You're looking at this from the wrong perspective. Maybe it helps if we use a real world analogy.
The company has 15 employees. They all get a wage, which is done by using the company accounting software.
The company decides to instruct all employees, so that each employee can do their own administration and have their wage paid (let's assume no stealing/malice). Everything works as intended.
The accounting tool has had an update, or the company has decided to use a different tool altogether. It takes a full day course to teach someone how to use the new tool. All 15 employees need to attend this course.
After a while, the company starts noticing problems with the accounting.
- The company can't afford to have all of its employees unavailable for a day whenever there's an update to the software.
- Not all employees are as good at math as the others. The ones that are bad at math are doing their best, but math really isn't their strong suit.
- Some employees are filing the records alphabetically by first name. Other employees are filing them alphabetically by last name. Either option is fine, but because there are two different ways of doing things, people often can't find a file where they expect to find it. Both sides of this debate argues that the other group should change their approach, since their own approach is perfectly workable.
The company changes its approach. They hire a 16th employee ("the accountant"), who is responsible for paying the wages. And immediately, the benefits becomes clear:
- Employees no longer have to take time out of their day to do administration, so they can focus on their actual job more.
- When the software tool is updated, only the accountant needs to attend the full day course.
- The accountant files things however he sees fit. Since no one else is doing the accounting, there is are no conflicting approaches.
- The company hired an accountant with the adequate amount of math skill. When hiring an accountant, the company only needs to care about their accounting skills. They don't care if the accountant does or doesn't have other skills too (e.g. sales).
- When hiring new non-accountant employees, the company doesn't need to ensure that they hire someone capable of doing basic accounting. Instead, they simply hire whoever is best at the core skill for the job.
The job of accounting is only done by the accountant.
There is something else to consider.
If the accountant would be doing multiple jobs (accounting, production, sales), he would need to attend courses for all three departments whenever a course was scheduled. This means that when he's out of office for an accounting course, he's unavailable to create products or sell them to customers; even though the jobs of producing/selling goods have not changed and do not require any training.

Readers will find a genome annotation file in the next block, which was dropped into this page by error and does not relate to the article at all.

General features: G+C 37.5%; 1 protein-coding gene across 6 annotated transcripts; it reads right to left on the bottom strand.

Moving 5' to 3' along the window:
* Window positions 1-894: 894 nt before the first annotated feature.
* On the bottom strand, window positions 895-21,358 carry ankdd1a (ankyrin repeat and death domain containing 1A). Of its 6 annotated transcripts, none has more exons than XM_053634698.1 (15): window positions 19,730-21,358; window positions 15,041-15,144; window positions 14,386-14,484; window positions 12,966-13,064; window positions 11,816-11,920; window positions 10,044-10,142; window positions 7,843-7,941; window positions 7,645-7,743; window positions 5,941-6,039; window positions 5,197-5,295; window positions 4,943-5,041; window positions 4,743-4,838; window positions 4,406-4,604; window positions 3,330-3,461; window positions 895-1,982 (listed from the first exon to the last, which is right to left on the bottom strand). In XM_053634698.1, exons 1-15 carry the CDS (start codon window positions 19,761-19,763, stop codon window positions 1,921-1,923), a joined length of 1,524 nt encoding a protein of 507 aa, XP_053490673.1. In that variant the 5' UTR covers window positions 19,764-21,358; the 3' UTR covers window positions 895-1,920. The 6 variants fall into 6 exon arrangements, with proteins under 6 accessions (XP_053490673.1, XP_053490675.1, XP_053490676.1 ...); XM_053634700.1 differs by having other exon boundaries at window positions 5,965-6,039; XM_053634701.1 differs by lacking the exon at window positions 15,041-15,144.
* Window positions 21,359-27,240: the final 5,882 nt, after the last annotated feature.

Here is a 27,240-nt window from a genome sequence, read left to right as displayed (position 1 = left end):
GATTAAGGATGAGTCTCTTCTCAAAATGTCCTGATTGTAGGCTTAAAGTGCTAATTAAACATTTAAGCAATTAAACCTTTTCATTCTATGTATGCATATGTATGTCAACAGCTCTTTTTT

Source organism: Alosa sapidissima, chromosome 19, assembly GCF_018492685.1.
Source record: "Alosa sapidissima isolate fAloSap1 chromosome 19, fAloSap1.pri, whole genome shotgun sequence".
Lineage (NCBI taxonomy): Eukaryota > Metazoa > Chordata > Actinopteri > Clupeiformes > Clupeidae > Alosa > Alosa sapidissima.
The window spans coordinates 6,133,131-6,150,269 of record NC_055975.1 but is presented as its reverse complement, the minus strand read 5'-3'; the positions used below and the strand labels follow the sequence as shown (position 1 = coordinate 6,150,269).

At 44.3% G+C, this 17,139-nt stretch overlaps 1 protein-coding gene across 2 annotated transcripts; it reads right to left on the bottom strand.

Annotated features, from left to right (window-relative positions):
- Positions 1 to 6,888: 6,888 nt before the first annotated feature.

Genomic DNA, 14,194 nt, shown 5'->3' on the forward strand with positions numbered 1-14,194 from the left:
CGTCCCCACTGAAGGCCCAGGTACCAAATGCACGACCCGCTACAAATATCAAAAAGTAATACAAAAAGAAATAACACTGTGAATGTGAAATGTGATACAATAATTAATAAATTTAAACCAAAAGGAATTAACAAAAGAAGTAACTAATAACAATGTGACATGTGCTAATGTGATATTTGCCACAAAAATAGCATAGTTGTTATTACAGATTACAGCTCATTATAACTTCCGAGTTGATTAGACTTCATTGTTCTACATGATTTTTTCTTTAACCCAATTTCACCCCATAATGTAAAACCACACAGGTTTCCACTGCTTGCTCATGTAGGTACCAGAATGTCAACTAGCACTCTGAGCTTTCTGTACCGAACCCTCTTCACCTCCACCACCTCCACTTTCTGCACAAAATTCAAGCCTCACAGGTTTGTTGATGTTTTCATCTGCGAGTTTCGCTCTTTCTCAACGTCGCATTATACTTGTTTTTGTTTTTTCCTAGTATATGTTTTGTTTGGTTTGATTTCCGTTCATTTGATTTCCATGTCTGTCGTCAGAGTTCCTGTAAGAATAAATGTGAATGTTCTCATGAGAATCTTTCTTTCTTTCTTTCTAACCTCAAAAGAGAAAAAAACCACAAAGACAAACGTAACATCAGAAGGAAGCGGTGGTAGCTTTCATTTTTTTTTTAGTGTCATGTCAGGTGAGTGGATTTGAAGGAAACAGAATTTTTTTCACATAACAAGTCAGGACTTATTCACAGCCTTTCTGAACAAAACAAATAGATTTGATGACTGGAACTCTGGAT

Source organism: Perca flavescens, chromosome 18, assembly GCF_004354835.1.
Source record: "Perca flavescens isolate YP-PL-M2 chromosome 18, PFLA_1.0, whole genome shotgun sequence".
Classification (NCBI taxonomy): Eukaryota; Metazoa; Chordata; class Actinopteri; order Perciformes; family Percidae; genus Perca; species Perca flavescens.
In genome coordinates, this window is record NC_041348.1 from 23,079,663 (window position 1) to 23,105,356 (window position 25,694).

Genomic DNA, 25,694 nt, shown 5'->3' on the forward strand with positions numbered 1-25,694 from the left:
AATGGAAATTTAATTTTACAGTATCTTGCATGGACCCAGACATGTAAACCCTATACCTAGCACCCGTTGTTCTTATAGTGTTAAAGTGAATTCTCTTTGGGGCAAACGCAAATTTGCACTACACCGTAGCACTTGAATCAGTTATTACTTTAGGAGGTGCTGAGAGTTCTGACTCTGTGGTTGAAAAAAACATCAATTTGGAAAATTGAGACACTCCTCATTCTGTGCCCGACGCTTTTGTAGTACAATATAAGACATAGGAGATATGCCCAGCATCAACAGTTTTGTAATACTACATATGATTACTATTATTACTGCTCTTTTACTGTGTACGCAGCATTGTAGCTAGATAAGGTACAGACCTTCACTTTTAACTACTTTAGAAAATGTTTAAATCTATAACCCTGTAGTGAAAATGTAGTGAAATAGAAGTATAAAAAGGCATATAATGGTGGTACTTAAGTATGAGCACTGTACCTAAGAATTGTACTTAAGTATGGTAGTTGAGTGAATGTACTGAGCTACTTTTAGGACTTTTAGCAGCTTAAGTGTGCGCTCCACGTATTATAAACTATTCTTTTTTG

The more jobs he has, the more often he is unavailable for all of his jobs while he is in a course for one of his jobs.
This is bad. It's better to have three part-time employees (accountant, production staff, salesman) than it is to have one employee who has to juggle multiple jobs. It's harder to find the right employee with the right skillset, and each of their multiple responsibilities distract the employee from their other responsibilities.
The accountant should only do the job of accounting
Combining the two conclusions, we get to the SRP.
One actor is solely responsible for no more than one task.
Some examples of this:
- I want logging in my application, across all the projects. However, it takes some effort to find the correct file to log to. So instead, I create a
Logging project ("the accountant") whose sole job it is to take a message ("employee timesheet") and write the message to the appropriate destination ("pay the employee's wage").
- I want to access my database in many parts of the code. However, it takes some effort to set up the connection and handle any possible errors. So instead, I create a
Database project ("the accountant") whose sole job it is to provide simplified access ("account report") and internally handles the complex logic of getting the data ("generating the account report from the archive").
There is a common thread here: the existence of the single actor (accountant/logging project/database project) is only justified if they simplify the task at hand or enforce consistency. It's easier to ask someone to pay your wage than it is to do it yourself. It's easier to ask someone to log your message than it is to log it yourself.
If it takes five times longer to ask the accountant to do something than it does to do it yourself, and there's no issue with you doing it your own way, then you shouldn't hire that accountant.
Just for completeness' sake; I left out that the accountant does become a single point of failure. When he is absent from work, no one gets paid. In the old system where everyone paid their own wage, that wasn't an issue. However, the better solution here is to have a backup accountant (or an accounting department), rather than teaching every employee accounting.
In reality, the company might have too many employees for a single accountant to handle and you need to hire several accountants. However, this does not apply to software, you never need a second class which has identical code and behaves the exact same way.